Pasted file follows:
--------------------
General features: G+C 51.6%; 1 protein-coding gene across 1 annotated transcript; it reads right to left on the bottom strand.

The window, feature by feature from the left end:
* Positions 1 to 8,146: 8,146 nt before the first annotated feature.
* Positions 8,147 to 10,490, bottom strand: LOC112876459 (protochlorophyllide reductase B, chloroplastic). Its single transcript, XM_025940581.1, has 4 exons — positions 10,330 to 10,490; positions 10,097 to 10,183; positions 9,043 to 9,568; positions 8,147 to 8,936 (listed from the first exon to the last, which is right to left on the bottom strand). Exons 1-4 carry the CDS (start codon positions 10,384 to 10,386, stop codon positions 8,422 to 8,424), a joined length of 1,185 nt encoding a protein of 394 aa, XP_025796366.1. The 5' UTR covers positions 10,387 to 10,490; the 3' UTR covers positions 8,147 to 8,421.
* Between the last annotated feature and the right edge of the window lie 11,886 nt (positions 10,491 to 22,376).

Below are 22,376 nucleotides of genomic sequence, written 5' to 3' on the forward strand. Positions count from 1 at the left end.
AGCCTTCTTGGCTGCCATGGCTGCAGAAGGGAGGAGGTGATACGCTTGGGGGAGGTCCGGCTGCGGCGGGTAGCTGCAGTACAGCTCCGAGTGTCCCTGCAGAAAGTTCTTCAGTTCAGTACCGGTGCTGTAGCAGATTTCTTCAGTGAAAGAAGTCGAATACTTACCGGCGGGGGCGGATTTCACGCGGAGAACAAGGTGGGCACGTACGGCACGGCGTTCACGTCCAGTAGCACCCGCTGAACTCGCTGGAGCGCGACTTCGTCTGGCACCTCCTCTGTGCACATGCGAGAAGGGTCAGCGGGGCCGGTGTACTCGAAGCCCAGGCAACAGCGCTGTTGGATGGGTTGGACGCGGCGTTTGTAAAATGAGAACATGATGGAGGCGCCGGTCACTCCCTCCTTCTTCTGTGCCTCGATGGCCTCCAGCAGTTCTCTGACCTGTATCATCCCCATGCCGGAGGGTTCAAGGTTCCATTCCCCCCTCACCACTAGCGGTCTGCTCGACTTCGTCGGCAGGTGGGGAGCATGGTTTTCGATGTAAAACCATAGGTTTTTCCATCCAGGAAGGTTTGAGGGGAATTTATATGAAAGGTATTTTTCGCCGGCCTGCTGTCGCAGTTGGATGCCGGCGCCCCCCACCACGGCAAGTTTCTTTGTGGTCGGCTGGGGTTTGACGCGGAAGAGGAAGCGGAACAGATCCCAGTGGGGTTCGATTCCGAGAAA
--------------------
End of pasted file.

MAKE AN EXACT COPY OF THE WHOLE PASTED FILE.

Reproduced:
General features: G+C 51.6%; 1 protein-coding gene across 1 annotated transcript; it reads right to left on the bottom strand.

The window, feature by feature from the left end:
* Positions 1 to 8,146: 8,146 nt before the first annotated feature.
* Positions 8,147 to 10,490, bottom strand: LOC112876459 (protochlorophyllide reductase B, chloroplastic). Its single transcript, XM_025940581.1, has 4 exons — positions 10,330 to 10,490; positions 10,097 to 10,183; positions 9,043 to 9,568; positions 8,147 to 8,936 (listed from the first exon to the last, which is right to left on the bottom strand). Exons 1-4 carry the CDS (start codon positions 10,384 to 10,386, stop codon positions 8,422 to 8,424), a joined length of 1,185 nt encoding a protein of 394 aa, XP_025796366.1. The 5' UTR covers positions 10,387 to 10,490; the 3' UTR covers positions 8,147 to 8,421.
* Between the last annotated feature and the right edge of the window lie 11,886 nt (positions 10,491 to 22,376).

Below are 22,376 nucleotides of genomic sequence, written 5' to 3' on the forward strand. Positions count from 1 at the left end.
AGCCTTCTTGGCTGCCATGGCTGCAGAAGGGAGGAGGTGATACGCTTGGGGGAGGTCCGGCTGCGGCGGGTAGCTGCAGTACAGCTCCGAGTGTCCCTGCAGAAAGTTCTTCAGTTCAGTACCGGTGCTGTAGCAGATTTCTTCAGTGAAAGAAGTCGAATACTTACCGGCGGGGGCGGATTTCACGCGGAGAACAAGGTGGGCACGTACGGCACGGCGTTCACGTCCAGTAGCACCCGCTGAACTCGCTGGAGCGCGACTTCGTCTGGCACCTCCTCTGTGCACATGCGAGAAGGGTCAGCGGGGCCGGTGTACTCGAAGCCCAGGCAACAGCGCTGTTGGATGGGTTGGACGCGGCGTTTGTAAAATGAGAACATGATGGAGGCGCCGGTCACTCCCTCCTTCTTCTGTGCCTCGATGGCCTCCAGCAGTTCTCTGACCTGTATCATCCCCATGCCGGAGGGTTCAAGGTTCCATTCCCCCCTCACCACTAGCGGTCTGCTCGACTTCGTCGGCAGGTGGGGAGCATGGTTTTCGATGTAAAACCATAGGTTTTTCCATCCAGGAAGGTTTGAGGGGAATTTATATGAAAGGTATTTTTCGCCGGCCTGCTGTCGCAGTTGGATGCCGGCGCCCCCCACCACGGCAAGTTTCTTTGTGGTCGGCTGGGGTTTGACGCGGAAGAGGAAGCGGAACAGATCCCAGTGGGGTTCGATTCCGAGAAA